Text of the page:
Thursday, June 16, 2005 6:48 AM

D.S.I.P. Serious Intent




          Meckwell came up with something called the “serious 3NT” . The bid means that one side has “serious” slam interest as opposed to Q bidding as a courtesy in case partner had slam interest. D.S.I.P. doubles in competition have similar “serious” intent. If partner just bids , no inferences can be taken from the fact that she bid again or bid again “freely” . There is no game try intended and in fact the bid may be an advance sacrifice against their game or partial. Partner is not expected to bid again based on partners actions.


          We have the above understanding because of the meaning assigned to the D.S.I.P. double in competition. D.S.I.P. doubles are competitive doubles defined by removing the “trump stack” element from the double. The double says I “seriously” want to compete again and I have defensive tricks. Based on my double you can convert , compete again or even bid game. I am not just competing , I am very serious about it. The double is a very versatile bid in Bridge . It leaves the most options open. Using the double as a trump stack in competition puts a useful bid in a “straight jacket”. How many times when the opponents are supporting each other’s suit vigorously do you have a trump stack in their suit ? Wasting a bid for that remote eventuality is just poor Bridge judgment.


          In the event you do have a trump stack in their suit , you can use the negative double concept of a pass. Partner with controls in line with his competitive bid must re-open with a double. The penalty conversion now takes place. What if partner does not have enough to double ? Taking your plus can not be bad. With duplication of value you can not make anything your way anyway. It is not Match Points where it is important to double because +200 beats +140. You do not have to take those risks in IMPS.  D.S.I.P. theory is IMPS orientated. The more I think about it , trump stack doubles are a match point & rubber bridge tool to punish bad bidders. In IMPS , quite often we do not want to take the chance of locating trump for a good declarer. Why not redefine the penalty double for IMPS ?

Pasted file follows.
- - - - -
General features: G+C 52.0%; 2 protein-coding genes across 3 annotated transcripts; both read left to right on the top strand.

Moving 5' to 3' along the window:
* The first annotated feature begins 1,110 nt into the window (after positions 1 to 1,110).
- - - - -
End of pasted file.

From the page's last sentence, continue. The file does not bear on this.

Variability of overcalls , opening bids , takeout doubles needs one more bid in the Bridge vocabulary to show extra defense in the nature of controls. Reserve the double to describe that situation in competition and not the trump stack. The trump stack in competition is shown by the “green card” . A pass after competing should be a “red light” for the partnership . It either means I am too weak to even compete again or I have their suit. Partner must as a courtesy ask permission to compete again with a D.S.I.P. double.


          Quite a few penalty doubles rescue opponents from bad spots or help them play the hand with the bad trump breaks. Converting partners D.S.I.P. guarantees that the “partnership” has enough to beat the contract. A trump stack double is one of the most single handed actions in Bridge. Do not pull my penalty doubles because I know what is best for the partnership. Not the partner I would like to have in high level Bridge. A penalty double is supposed to warn partner not to compete again as I have their suit. A pass does the job better. You have one more option with that bid and that is to also pass. Once you have doubled and partner does not like it , it is too late as she may get doubled in her contract. Duplication of value in their suit guarantees that our contract will not play very well. This is the competitive advantage of D.S.I.P. double theory.


          Bridge is played in a “clockwise” direction which makes the penalty double concept in Bridge useless in some competitive auctions. You have a nice juicy trump stack double in their suit and you are competing in your suit. Before you get a chance to double , partner  rescues them by competing again. You can not double out of turn but you would like to. How about if partner wants to compete again he must do so with a double if he had defense ? This is happiness as he has let you in on the competitive decision. D.S.I.P. double theory makes a lot of sense.